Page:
You know on these pages I have been talking about the widely divergent views of the so-called ‘fiscal imbalance’ in Canada. My theory (based on public statements) is that in Ontario the fiscal imbalance means less of Ontario’s taxes going out of the province. In New Brunswick, the fiscal imbalance means New Brunswick is not getting enough of Ontario’s taxes. Don’t take my word for it, Premier Lord was quoted recently as saying we have a ‘Constitutional Right’ to more dough.
Now, this little theory of mine is making the mainstream. Wendell Fulton, a former legislative researcher for 30 years and now a retiree residing in New Maryland, wrote an op-ed in the Telegraph-Journal this weekend. Here are some of his comments:
Somehow finding the so-called fiscal imbalance is akin, to the Atlantic premiers, to going on a Monty Python-like search for the Holy Grail.
If I should meet Premier Lord on the street, I would ask him this question: Mr. Lord, how much money would you want so there would no longer be a so-called fiscal imbalance for New Brunswick? I would be interested in the answer.
Provincial governments, especially those in the Atlantic Provinces, have real cause to worry.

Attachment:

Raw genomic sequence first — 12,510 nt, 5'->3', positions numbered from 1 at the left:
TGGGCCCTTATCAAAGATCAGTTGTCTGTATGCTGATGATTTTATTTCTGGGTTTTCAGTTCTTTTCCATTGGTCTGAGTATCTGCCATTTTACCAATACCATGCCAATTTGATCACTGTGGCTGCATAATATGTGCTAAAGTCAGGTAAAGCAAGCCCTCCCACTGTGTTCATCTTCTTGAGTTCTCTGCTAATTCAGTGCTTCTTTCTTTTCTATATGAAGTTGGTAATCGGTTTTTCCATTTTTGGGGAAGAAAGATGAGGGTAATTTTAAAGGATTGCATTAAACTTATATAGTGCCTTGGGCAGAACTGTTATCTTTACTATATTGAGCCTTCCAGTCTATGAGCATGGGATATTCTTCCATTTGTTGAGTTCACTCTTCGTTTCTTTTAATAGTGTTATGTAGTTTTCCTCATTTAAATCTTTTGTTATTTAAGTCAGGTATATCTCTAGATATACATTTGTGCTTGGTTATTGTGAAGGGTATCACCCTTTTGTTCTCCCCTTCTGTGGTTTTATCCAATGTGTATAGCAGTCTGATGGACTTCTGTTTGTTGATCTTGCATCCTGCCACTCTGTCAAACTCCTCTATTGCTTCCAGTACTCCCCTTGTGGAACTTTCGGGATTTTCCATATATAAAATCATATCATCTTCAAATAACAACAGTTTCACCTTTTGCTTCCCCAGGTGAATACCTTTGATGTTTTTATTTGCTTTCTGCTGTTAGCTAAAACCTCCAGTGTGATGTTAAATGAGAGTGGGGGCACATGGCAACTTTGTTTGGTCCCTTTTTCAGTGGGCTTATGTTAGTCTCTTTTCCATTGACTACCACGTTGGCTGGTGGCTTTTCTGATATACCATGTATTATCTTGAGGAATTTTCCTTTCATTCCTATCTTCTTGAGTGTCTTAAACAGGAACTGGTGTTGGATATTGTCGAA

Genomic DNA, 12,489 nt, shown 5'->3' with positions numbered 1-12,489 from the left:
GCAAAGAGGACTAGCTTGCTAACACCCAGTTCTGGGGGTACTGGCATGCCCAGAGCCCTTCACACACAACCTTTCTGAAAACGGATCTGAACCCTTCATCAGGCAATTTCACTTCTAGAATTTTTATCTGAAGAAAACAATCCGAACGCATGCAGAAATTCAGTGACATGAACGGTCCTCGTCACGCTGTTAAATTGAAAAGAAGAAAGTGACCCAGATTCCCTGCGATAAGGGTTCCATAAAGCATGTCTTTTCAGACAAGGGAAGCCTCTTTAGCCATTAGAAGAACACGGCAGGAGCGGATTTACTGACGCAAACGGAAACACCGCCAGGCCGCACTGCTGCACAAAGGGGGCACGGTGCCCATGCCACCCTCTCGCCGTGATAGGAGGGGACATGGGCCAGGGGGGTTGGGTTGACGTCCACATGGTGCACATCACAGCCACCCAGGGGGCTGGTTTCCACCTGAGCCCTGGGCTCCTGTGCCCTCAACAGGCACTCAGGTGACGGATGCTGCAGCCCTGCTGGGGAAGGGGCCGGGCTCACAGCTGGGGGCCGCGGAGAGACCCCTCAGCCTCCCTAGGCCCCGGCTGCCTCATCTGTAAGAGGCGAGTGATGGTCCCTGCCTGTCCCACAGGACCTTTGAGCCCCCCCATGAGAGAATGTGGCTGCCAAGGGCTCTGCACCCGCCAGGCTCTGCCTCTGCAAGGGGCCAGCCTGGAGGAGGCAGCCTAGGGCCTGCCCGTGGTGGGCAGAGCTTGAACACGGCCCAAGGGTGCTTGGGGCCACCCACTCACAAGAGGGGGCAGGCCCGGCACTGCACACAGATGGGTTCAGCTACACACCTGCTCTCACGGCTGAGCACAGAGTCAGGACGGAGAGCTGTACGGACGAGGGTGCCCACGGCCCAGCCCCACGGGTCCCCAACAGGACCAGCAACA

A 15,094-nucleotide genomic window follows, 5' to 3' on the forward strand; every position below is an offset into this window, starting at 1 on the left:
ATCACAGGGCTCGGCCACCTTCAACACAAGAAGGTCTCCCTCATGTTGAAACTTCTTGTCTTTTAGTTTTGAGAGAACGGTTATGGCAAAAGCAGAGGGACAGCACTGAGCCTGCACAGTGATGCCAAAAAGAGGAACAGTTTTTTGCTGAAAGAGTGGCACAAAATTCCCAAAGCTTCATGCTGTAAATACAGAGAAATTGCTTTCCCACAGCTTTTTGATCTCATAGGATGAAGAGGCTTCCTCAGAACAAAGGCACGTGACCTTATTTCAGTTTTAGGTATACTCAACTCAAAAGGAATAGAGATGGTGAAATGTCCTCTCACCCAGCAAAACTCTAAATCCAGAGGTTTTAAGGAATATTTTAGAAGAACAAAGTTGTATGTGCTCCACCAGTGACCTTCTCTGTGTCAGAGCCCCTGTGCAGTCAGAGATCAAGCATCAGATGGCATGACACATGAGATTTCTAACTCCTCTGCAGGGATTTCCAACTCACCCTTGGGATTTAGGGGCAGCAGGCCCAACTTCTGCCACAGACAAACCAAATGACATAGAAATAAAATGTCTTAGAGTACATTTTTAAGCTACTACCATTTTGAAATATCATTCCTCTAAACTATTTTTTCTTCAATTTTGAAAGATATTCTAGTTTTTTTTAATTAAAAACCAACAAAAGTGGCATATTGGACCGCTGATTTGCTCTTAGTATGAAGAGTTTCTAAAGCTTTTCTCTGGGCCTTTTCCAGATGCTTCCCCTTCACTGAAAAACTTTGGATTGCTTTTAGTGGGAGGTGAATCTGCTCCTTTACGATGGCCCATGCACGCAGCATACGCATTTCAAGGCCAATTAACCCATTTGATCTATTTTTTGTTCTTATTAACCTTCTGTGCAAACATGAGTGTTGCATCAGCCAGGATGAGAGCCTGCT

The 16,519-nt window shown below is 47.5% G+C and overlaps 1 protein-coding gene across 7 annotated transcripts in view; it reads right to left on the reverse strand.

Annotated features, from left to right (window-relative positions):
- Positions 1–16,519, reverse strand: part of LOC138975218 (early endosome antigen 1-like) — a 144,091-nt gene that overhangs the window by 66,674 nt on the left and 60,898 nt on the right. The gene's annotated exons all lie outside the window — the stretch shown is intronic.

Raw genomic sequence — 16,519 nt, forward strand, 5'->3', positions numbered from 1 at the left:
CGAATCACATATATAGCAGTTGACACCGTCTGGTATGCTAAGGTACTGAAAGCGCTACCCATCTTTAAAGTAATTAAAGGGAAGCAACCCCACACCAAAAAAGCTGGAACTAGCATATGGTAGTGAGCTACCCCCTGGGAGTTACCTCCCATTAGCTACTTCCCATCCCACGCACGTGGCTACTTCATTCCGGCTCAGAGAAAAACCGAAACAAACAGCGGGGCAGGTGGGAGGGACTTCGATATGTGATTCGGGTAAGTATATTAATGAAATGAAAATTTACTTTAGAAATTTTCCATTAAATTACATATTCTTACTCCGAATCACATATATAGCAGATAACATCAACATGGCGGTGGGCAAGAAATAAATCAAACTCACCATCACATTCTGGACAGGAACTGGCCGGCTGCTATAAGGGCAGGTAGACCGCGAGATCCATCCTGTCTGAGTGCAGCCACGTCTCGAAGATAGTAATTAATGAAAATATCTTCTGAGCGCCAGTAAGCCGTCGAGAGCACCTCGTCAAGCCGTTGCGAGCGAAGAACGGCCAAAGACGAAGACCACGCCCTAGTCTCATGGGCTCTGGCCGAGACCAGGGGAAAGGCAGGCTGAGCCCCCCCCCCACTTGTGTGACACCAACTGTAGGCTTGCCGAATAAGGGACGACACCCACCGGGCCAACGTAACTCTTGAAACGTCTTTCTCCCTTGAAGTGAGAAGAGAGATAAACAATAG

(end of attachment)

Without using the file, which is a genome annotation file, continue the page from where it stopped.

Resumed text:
For instance, the Canadian Council of Chief Executives says the federal government should scrap the GST and eliminate health and social transfers to the provinces. Transfer payments could be taken away and applied to tax incentives instead. The GST (the province’s own part of the HST) could be given to the provinces and they could impose their own spending for the provincial constitutional responsibilities of health and education.
[ooops, would this hammer New Brunswick, or what?] – not exactly what Premier Lord has in mind, one thinks.
In thinking about what could (but may not) happen to the Atlantic Provinces in the short term, where in New Brunswick around 40 per cent of the provincial budget comes from Ottawa, is troubling, There are so many “what ifs.” I can only think of that great New Brunswick Tourism slogan: WOW! The long term is even more challenging.
Touché , Mr. Fulton. Touché.
With a declining population and increasing government spending (not to mention the aging population), New Brunswick is going to need a whole lot more of Ontario’s taxes to survive – not less.
Unless, somebody gets around to fixing the underlying economic problems.
So, in my opinion the fiscal imbalance is actually this:
More Ontario taxes or more economic development in New Brunswick.
Which one would ultimately be more palatable to all parties involved?